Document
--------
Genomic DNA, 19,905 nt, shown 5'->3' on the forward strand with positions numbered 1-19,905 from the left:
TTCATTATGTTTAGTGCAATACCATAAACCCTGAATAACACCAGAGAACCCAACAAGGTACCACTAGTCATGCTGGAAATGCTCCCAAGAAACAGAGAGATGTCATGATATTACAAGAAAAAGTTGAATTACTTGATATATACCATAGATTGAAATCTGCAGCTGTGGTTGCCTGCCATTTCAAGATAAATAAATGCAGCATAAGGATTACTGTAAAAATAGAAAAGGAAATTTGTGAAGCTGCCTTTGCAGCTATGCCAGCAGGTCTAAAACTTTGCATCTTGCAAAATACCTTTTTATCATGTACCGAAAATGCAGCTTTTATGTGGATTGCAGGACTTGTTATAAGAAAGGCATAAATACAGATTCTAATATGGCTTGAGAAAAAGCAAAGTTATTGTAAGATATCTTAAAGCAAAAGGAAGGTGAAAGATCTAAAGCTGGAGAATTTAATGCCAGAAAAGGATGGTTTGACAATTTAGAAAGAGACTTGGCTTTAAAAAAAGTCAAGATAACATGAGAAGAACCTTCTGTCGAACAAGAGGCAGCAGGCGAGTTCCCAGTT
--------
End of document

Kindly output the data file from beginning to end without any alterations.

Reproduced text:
Genomic DNA, 19,905 nt, shown 5'->3' on the forward strand with positions numbered 1-19,905 from the left:
TTCATTATGTTTAGTGCAATACCATAAACCCTGAATAACACCAGAGAACCCAACAAGGTACCACTAGTCATGCTGGAAATGCTCCCAAGAAACAGAGAGATGTCATGATATTACAAGAAAAAGTTGAATTACTTGATATATACCATAGATTGAAATCTGCAGCTGTGGTTGCCTGCCATTTCAAGATAAATAAATGCAGCATAAGGATTACTGTAAAAATAGAAAAGGAAATTTGTGAAGCTGCCTTTGCAGCTATGCCAGCAGGTCTAAAACTTTGCATCTTGCAAAATACCTTTTTATCATGTACCGAAAATGCAGCTTTTATGTGGATTGCAGGACTTGTTATAAGAAAGGCATAAATACAGATTCTAATATGGCTTGAGAAAAAGCAAAGTTATTGTAAGATATCTTAAAGCAAAAGGAAGGTGAAAGATCTAAAGCTGGAGAATTTAATGCCAGAAAAGGATGGTTTGACAATTTAGAAAGAGACTTGGCTTTAAAAAAAGTCAAGATAACATGAGAAGAACCTTCTGTCGAACAAGAGGCAGCAGGCGAGTTCCCAGTT